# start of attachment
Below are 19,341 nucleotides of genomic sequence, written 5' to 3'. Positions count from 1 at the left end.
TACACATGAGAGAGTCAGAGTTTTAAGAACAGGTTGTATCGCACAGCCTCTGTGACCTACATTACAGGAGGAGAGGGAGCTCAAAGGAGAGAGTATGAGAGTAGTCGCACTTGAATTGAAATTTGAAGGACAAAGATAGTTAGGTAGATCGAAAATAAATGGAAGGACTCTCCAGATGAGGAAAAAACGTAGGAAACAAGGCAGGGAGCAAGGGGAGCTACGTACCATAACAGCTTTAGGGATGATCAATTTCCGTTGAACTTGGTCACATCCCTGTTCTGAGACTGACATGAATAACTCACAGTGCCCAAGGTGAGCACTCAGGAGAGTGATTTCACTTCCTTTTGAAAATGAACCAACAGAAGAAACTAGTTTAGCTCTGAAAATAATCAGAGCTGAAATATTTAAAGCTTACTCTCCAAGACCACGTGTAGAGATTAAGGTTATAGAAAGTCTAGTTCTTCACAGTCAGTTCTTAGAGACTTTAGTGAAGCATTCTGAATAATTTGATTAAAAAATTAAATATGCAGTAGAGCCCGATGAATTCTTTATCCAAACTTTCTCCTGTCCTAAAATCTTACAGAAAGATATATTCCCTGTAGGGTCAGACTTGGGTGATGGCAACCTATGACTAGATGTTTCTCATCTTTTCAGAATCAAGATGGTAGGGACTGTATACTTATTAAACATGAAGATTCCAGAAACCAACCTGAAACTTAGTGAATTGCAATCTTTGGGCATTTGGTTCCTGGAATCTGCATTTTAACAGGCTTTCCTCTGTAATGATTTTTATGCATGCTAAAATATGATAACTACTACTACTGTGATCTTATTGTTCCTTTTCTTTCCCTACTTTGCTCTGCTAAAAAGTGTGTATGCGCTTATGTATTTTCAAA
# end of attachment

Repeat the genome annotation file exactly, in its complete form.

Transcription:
Below are 19,341 nucleotides of genomic sequence, written 5' to 3'. Positions count from 1 at the left end.
TACACATGAGAGAGTCAGAGTTTTAAGAACAGGTTGTATCGCACAGCCTCTGTGACCTACATTACAGGAGGAGAGGGAGCTCAAAGGAGAGAGTATGAGAGTAGTCGCACTTGAATTGAAATTTGAAGGACAAAGATAGTTAGGTAGATCGAAAATAAATGGAAGGACTCTCCAGATGAGGAAAAAACGTAGGAAACAAGGCAGGGAGCAAGGGGAGCTACGTACCATAACAGCTTTAGGGATGATCAATTTCCGTTGAACTTGGTCACATCCCTGTTCTGAGACTGACATGAATAACTCACAGTGCCCAAGGTGAGCACTCAGGAGAGTGATTTCACTTCCTTTTGAAAATGAACCAACAGAAGAAACTAGTTTAGCTCTGAAAATAATCAGAGCTGAAATATTTAAAGCTTACTCTCCAAGACCACGTGTAGAGATTAAGGTTATAGAAAGTCTAGTTCTTCACAGTCAGTTCTTAGAGACTTTAGTGAAGCATTCTGAATAATTTGATTAAAAAATTAAATATGCAGTAGAGCCCGATGAATTCTTTATCCAAACTTTCTCCTGTCCTAAAATCTTACAGAAAGATATATTCCCTGTAGGGTCAGACTTGGGTGATGGCAACCTATGACTAGATGTTTCTCATCTTTTCAGAATCAAGATGGTAGGGACTGTATACTTATTAAACATGAAGATTCCAGAAACCAACCTGAAACTTAGTGAATTGCAATCTTTGGGCATTTGGTTCCTGGAATCTGCATTTTAACAGGCTTTCCTCTGTAATGATTTTTATGCATGCTAAAATATGATAACTACTACTACTGTGATCTTATTGTTCCTTTTCTTTCCCTACTTTGCTCTGCTAAAAAGTGTGTATGCGCTTATGTATTTTCAAA